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Good news report from Canada
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15 May 2007
9 May was the 9th day of the eleventh month of Canadian national consciousness rising to invincibility, as indicated by the following press reports:
9 May 2007
The Globe and Mail - Banks see profit in green policies (9 May 2007) Banks are pushing forward with new environmental initiatives at a rapid clip. Toronto-Dominion Bank is preparing to release a new environmental policy. One of the areas the bank has been looking at is environmental assessments, said Scott Mullin, vice-president of government and community relations. 'There's a variety of steps that we will be looking to take to ensure that environmental risk is factored into our lending and investing decisions.' Initiatives like this will likely see banks tighten the purse strings when it comes to making investments in projects like coal-fired power plants and other carbon-intensive energy sources. 'Any time there's going to be opportunity lost, there's going to be many gains,' Nelson Switzer, the Royal Bank of Canada's senior manager on environmental risk management, said. There are two major reasons banks are heeding the call, he said. 'One, it's the right thing to do. And the second reason is that is makes good economic sense.... If the renewable energy market, for example, is going to be a growth market, well, we'd certainly like to be involved.'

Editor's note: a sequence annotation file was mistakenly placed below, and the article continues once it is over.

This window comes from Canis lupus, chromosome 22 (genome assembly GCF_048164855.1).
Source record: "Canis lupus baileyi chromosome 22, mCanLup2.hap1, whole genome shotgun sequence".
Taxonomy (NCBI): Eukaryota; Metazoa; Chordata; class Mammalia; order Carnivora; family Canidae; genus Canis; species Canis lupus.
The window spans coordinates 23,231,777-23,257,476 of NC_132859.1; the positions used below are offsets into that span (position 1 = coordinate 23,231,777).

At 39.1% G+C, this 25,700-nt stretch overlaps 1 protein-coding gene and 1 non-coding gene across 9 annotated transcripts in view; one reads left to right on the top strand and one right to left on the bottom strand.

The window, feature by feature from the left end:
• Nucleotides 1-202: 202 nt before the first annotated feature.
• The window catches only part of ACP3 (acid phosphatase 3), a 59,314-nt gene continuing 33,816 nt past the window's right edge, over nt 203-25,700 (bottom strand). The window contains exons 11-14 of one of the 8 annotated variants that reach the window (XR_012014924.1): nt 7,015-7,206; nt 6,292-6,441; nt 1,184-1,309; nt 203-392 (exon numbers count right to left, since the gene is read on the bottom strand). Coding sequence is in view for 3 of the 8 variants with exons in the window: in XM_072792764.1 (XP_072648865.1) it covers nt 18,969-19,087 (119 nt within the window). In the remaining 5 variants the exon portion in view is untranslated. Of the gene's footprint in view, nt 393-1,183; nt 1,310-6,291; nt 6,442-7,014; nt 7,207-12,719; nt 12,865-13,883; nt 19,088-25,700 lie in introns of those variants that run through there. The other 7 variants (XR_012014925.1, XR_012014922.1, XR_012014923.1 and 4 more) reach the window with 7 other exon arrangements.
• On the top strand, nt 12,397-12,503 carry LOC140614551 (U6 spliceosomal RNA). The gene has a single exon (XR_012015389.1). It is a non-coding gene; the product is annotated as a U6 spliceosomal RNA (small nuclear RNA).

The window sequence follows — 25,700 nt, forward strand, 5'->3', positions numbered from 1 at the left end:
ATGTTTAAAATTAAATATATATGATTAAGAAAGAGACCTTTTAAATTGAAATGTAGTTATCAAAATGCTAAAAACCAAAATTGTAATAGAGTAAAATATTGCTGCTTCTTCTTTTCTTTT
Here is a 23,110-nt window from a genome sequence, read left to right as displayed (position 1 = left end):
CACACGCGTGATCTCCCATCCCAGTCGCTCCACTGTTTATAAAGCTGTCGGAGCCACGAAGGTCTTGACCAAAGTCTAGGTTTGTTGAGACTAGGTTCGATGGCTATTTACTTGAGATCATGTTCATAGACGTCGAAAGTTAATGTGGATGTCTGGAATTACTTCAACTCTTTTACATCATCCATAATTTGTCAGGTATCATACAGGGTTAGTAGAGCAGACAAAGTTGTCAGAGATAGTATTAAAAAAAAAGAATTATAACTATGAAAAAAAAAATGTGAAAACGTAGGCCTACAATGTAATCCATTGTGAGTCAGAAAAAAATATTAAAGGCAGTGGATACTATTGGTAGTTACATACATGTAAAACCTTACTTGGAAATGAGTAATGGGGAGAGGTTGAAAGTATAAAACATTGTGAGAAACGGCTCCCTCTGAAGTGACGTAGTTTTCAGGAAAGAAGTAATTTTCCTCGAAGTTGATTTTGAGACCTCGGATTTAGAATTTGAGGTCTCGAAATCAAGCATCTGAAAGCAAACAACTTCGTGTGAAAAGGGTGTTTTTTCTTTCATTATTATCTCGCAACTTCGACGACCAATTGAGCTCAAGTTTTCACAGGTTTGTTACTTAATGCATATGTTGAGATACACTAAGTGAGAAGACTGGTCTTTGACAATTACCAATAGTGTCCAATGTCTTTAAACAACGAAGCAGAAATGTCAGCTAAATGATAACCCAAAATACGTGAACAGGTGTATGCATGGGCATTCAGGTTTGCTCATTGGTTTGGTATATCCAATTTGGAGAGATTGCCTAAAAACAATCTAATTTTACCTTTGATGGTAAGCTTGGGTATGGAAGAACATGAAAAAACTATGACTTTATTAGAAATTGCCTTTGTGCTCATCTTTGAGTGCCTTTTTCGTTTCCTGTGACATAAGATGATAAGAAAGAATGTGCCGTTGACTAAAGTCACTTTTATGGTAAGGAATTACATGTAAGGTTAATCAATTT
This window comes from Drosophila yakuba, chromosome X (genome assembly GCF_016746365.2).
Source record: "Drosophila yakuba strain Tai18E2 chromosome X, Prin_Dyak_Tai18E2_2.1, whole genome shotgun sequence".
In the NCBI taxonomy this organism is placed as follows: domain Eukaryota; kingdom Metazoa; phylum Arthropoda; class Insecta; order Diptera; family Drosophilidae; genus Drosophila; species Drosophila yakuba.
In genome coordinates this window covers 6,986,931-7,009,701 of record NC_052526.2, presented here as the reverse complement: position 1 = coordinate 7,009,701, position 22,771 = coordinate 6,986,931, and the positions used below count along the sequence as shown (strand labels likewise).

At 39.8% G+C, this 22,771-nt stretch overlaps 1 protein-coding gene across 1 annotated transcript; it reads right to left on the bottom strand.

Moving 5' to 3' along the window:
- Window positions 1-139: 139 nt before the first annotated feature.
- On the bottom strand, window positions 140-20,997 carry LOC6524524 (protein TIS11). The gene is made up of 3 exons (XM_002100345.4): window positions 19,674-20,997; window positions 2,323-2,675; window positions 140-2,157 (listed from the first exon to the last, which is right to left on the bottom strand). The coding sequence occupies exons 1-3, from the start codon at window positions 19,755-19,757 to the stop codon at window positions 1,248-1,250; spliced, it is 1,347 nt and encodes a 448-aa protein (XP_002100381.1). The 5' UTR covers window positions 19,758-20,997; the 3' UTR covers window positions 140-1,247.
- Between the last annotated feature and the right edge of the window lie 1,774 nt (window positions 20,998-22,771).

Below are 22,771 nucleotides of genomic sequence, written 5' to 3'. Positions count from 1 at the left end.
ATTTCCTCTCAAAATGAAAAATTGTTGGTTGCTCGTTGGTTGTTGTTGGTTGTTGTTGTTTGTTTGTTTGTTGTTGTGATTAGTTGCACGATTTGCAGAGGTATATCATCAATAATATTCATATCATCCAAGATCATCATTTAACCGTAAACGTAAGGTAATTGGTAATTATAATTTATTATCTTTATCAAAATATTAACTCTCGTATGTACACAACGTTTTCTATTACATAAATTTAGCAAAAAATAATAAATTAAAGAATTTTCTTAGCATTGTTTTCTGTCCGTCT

The Globe and Mail - Profit numbers beat forecast.. (9 May 2007) Profits have topped expectations in Canada. With 21 companies on the TSX 60 blue-chip index having reported as of last week, Thomson's data show year-over-year growth of an estimated 13.8 per cent, up from 11.5 per cent predicted in early April. In the broader TSX composite index, first-quarter profits are showing 20-per-cent growth, with just over half the companies reported. Of these, 56 per cent came in with a positive surprise.
Canadian Press - Investments hit highest percentage increase in six years at end of 2006 (9 May 2007) Both Canadian direct investment abroad and foreign direct investment in Canada recorded the highest percentage increase in six years at the end of 2006, Statistics Canada reported Wednesday. Foreign direct investment in Canada hit $448.9 billion at the end of 2006, up $41.3 billion, or 10.1 per cent, from the end of 2005. That was the fastest percentage gain since 2000.
The Globe and Mail - Meet the new CEO—the Chief Energy Officer (9 May 2007) A survey by consultants Hill & Knowlton of technology leaders from the United States, United Kingdom, China and Canada found 77 per cent of those polled saying there is a need to expand to include a chief energy officer—an individual who would manage, implement and measure a company's return on investment in environmental technology. Among the Canadians polled, 84 per cent see a void that would be filled by a chief energy officer. The survey also found that 88 per cent of Canadian respondents said they closely or somewhat closely monitor global warming. 'There's a growing need for corporate accountability on energy performance ... companies will need to quantify the return on the triple bottom line—people, profits and planet—or their reputation and valuation will suffer,' said Joe Paluska, the head of Hill & Knowlton's worldwide technology practice.